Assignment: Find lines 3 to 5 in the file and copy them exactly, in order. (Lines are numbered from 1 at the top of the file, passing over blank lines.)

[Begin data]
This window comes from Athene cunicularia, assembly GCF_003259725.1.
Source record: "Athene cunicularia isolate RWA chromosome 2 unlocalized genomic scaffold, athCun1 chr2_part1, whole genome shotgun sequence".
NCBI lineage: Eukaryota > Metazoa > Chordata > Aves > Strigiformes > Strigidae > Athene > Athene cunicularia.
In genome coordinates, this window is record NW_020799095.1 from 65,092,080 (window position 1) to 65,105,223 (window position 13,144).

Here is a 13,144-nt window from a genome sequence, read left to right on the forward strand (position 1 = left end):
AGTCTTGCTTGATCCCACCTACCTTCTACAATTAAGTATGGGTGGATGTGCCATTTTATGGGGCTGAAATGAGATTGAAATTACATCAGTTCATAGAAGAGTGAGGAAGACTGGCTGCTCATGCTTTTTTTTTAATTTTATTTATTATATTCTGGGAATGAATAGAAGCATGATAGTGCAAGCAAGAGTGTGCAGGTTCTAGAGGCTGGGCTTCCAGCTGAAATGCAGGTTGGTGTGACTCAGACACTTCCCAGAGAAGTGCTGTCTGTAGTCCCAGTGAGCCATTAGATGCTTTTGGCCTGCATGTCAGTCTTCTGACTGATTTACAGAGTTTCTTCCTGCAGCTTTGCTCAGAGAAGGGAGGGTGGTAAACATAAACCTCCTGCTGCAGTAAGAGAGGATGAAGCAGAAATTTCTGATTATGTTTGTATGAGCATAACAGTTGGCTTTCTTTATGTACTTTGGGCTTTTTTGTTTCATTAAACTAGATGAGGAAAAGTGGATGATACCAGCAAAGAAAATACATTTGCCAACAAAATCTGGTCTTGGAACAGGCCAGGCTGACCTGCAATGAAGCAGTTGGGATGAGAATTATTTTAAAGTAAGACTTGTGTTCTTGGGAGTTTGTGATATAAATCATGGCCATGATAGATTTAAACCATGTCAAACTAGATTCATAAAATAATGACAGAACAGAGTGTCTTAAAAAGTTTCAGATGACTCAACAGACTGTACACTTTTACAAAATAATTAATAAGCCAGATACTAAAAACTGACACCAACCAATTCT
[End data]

NCBI lineage: Eukaryota > Metazoa > Chordata > Aves > Strigiformes > Strigidae > Athene > Athene cunicularia.
In genome coordinates, this window is record NW_020799095.1 from 65,092,080 (window position 1) to 65,105,223 (window position 13,144).

Here is a 13,144-nt window from a genome sequence, read left to right on the forward strand (position 1 = left end):